Since hitting the automotive retail market in 2010, software for calibrating reconditioning efficiency has revolutionized how auto dealerships get used cars ready for sale. Those using this technology say its use results in their ability to:
- Move more vehicles in fewer days from acquisition to ready-for-sale status
- Increase inventory turn by at least one, improving used car sales volumes
- Reduce holding costs and putting fresher inventory on the sales lot to strengthen sale margins
The first step to this reconditioning is to replace old practices with tightly calibrated workflow software. This tool structures and tracks each vehicle and each step of the reconditioning process in real-time with with complete accuracy.
“It’s hard to know where we would be without accountability in our recon processes. With the cost to carry cars today and with internet-driven price sensitivity, we just have to get used cars to the sales lot faster,” says Renard Bergstrom of Bergstrom Cars, Devil’s Lake, North Dakota.
No computer spreadsheet or whiteboard on a wall tracking method typically used in recon can manage this multi-faceted, multi-layered and complex phase of automotive retailing as well, dealers say.
“By calibrating reconditioning steps using workflow software, most dealers are able to get cars through reconditioning faster. The technology identifies the steps, processes and delays to eliminate to achieve this efficiency,” notes Dennis McGinn, Founder and CEO of Rapid Recon.
For instance, when this calibration is first applied to most recon shops, it shows most on average are taking eight to 15 days to move cars through the process. This calibration starts when cars are entered into dealer management system at acquisition and stops only when the car is determined to be retail-ready and placed on the sales lot. Many dealers using recon software report how it helps them reduce their reconditoning times can cut this time to three to five days.
McGinn calls this acquisition-to-lot phase time to line or T2L.
“From onboarding forward, we pay very close attention to these time frames, so a car taking seven to 10 days should stick out like a sore thumb. We now average a four-day T2L,” says J.D. Dantzler, GM for Manly Auto Group, serving Northern California.
Calibration pays huge dividends. While the average will vary by brand and dealer overhead, the average cost to a dealer to hold used inventory is $40 per day per car, says NCM Associates. As this holding cost or burden accumulates, it erodes actual sales margin when the car does sell.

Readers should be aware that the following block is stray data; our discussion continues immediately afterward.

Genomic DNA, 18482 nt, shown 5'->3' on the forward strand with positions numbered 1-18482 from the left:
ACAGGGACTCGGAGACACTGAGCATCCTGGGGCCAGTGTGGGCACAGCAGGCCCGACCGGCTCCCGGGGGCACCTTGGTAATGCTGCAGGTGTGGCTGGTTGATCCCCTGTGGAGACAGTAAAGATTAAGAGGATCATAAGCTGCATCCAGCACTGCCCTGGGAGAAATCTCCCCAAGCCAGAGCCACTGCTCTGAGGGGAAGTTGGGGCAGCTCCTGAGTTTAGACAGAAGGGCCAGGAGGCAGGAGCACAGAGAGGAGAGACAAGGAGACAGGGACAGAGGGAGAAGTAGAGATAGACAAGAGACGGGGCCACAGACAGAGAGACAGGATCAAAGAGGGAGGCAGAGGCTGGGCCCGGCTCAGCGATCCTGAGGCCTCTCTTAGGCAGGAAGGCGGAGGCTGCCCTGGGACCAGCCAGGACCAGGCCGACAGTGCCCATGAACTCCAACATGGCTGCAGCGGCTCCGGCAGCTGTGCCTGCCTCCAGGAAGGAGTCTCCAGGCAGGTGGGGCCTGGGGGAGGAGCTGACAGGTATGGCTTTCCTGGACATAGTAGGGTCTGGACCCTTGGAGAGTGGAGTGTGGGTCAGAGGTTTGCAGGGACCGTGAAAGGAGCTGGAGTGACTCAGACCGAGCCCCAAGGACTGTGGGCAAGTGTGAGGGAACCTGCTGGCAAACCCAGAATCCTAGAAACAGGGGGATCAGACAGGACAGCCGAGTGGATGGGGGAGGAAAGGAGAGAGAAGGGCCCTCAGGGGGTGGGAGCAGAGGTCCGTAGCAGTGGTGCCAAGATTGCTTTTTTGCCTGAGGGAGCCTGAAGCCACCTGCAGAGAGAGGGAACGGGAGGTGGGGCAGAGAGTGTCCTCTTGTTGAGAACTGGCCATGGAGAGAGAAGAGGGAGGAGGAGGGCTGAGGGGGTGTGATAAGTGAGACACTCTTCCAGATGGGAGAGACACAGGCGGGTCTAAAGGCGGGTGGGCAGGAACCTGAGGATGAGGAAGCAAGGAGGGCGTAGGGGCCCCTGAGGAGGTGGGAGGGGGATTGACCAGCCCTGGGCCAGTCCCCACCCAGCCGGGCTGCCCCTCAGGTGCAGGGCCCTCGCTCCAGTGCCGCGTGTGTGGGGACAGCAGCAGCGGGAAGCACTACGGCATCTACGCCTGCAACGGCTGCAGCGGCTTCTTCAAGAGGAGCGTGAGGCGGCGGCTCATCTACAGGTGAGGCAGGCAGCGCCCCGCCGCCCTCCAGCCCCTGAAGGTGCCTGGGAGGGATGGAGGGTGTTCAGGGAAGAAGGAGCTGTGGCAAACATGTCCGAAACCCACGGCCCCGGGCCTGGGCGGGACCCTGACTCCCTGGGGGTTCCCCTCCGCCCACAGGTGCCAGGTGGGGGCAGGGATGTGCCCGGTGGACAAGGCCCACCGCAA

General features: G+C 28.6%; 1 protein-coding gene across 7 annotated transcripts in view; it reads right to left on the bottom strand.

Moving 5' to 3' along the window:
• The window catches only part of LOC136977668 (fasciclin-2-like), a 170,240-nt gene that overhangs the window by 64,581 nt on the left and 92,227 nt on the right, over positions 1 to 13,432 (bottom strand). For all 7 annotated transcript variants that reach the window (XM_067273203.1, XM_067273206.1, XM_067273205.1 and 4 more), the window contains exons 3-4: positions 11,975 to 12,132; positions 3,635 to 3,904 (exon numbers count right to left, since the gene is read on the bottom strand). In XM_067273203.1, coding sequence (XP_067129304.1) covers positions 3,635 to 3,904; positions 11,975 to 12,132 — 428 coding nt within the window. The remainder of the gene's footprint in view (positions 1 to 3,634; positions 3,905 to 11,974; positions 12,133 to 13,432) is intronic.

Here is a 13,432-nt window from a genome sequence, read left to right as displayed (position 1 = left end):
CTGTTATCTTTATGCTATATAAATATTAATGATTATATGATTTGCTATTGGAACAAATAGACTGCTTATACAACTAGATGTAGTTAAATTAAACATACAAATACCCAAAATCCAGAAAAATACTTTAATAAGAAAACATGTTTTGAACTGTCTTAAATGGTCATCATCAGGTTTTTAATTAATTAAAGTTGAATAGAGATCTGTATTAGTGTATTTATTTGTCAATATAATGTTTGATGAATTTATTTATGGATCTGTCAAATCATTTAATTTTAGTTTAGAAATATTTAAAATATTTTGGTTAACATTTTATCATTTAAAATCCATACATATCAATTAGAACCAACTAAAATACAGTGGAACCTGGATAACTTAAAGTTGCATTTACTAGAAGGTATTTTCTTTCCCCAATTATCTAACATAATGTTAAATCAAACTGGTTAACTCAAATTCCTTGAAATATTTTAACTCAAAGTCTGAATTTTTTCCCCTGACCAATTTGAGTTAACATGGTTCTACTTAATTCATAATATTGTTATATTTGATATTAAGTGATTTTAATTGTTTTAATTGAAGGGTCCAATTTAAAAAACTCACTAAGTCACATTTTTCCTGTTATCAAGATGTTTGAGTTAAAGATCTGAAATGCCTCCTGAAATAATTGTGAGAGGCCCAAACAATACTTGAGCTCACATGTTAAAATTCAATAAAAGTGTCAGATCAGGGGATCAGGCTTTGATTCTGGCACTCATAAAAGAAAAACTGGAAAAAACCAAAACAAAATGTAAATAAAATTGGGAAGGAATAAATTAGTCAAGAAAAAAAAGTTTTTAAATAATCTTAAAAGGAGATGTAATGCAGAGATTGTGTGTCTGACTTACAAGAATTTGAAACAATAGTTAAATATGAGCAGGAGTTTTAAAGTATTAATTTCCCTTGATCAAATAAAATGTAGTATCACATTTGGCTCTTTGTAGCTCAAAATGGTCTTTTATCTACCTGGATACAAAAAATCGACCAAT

Reduce by five days a 10-day recon cycle and a dealer reduces holding cost by $200 per car when it’s placed on the sales line, McGinn says. In this example, a 10-day T2L runs up $400 per car and a five-day T2L half that.
There is no getting around this. Here, the choice is whether a dealer wants to continue a inefficient recon department that erodes potential margin by $400 immediately when placed on the sales lot – or instead reduce that erosion to $200.
In his recent book, Recon T2L, The Starting Line for Reversing Margin Compression, McGinn provides additional economic arguments for calibrating the reconditioning process. “For our industry, reducing T2L to a realistic five days means that for the 38 million used cars sold in the U.S. each year we would recover $65 billion a year in time, labor and dollars.
“On the individual store level, this number is about $1 million. How many more cars would a dealer have to sell to make $1 million in gross – or how much expense would the dealer need to cut to achieve the same? he says.
“Everyone who works with used cars here knows the faster we can get them to the sales lot the better chance we have of selling them at the highest gross,” notes Tom Dunn, general manager for the Fred Martin Superstore, Barberton, Ohio.
Trent Waybright, vice president of Pre-Owned Operations at Ft. Wayne, Indiana’s Kelley Automotive Group, wondered if that was true.
To discover if so, he pulled sales gross data from Kelley Chevrolet’s DMS for every vehicle having passed through recon and sold in 2016. Similarly, he extracted those vehicles’ average travel times through his calibrated T2L recon processes.
The store’s original recon cycle was 15 days. Once being managed and monitored by T2L software, that time dropped to 7.4 days. It dropped to 4.4 days as staff gained familiarity and experience with the rapid reconditioning model, which saved the used car operation $291,951 in gross. Continued calibration cut out additional 1.4 days, adding another $399,446 in overall savings.
Jerry Heinecke is Director of Used Car Operations for the seven-dealership Morrie’s Automotive Group serving metro Minneapolis, Minnesota and Chippewa Valley, Wisconsin. One of his most useful calibration tools is the group reporting tool produced by his reconditioning software. It gives him visibilty into the group’s reconditioning centers.
“This snapshot gives me reconditioning metrics to track, monitor, and manage essential benchmarks, such as time to line to share among our teams. Comparing one store’s performance to another’s is an excellent way to create a competitive environment within our stores,” Heinecke said.
“Every car guy tells you he or she can get cars frontline ready in 24 hours with no aging and with good grosses, but unless you track the metrics you do not know, and you cannot know that whether what you hear is true,” Heinecke said. “To manage all the variables of a modern recon operation, you have to have tight tracking practices, know the data you’re basing the decision on is right, and only then is it possible to hold people accountable for realizing the results you expect.”